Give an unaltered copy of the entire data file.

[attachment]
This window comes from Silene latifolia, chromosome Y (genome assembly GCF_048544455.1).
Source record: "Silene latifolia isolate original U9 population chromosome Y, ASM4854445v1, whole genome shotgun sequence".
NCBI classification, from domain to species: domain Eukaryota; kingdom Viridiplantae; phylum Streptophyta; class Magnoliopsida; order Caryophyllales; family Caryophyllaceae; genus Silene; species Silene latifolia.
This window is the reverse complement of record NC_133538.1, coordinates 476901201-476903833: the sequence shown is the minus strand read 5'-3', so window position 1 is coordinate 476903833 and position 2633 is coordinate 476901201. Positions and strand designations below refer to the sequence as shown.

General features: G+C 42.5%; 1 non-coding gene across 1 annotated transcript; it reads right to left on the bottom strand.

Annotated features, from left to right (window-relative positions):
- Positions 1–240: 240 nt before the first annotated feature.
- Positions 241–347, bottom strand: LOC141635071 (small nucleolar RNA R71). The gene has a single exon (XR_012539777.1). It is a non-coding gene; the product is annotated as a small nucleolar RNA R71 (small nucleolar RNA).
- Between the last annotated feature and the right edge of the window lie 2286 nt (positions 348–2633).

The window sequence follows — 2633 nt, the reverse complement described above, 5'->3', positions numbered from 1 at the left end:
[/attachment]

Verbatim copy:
This window comes from Silene latifolia, chromosome Y (genome assembly GCF_048544455.1).
Source record: "Silene latifolia isolate original U9 population chromosome Y, ASM4854445v1, whole genome shotgun sequence".
NCBI classification, from domain to species: domain Eukaryota; kingdom Viridiplantae; phylum Streptophyta; class Magnoliopsida; order Caryophyllales; family Caryophyllaceae; genus Silene; species Silene latifolia.
This window is the reverse complement of record NC_133538.1, coordinates 476901201-476903833: the sequence shown is the minus strand read 5'-3', so window position 1 is coordinate 476903833 and position 2633 is coordinate 476901201. Positions and strand designations below refer to the sequence as shown.

General features: G+C 42.5%; 1 non-coding gene across 1 annotated transcript; it reads right to left on the bottom strand.

Annotated features, from left to right (window-relative positions):
- Positions 1–240: 240 nt before the first annotated feature.
- Positions 241–347, bottom strand: LOC141635071 (small nucleolar RNA R71). The gene has a single exon (XR_012539777.1). It is a non-coding gene; the product is annotated as a small nucleolar RNA R71 (small nucleolar RNA).
- Between the last annotated feature and the right edge of the window lie 2286 nt (positions 348–2633).

The window sequence follows — 2633 nt, the reverse complement described above, 5'->3', positions numbered from 1 at the left end: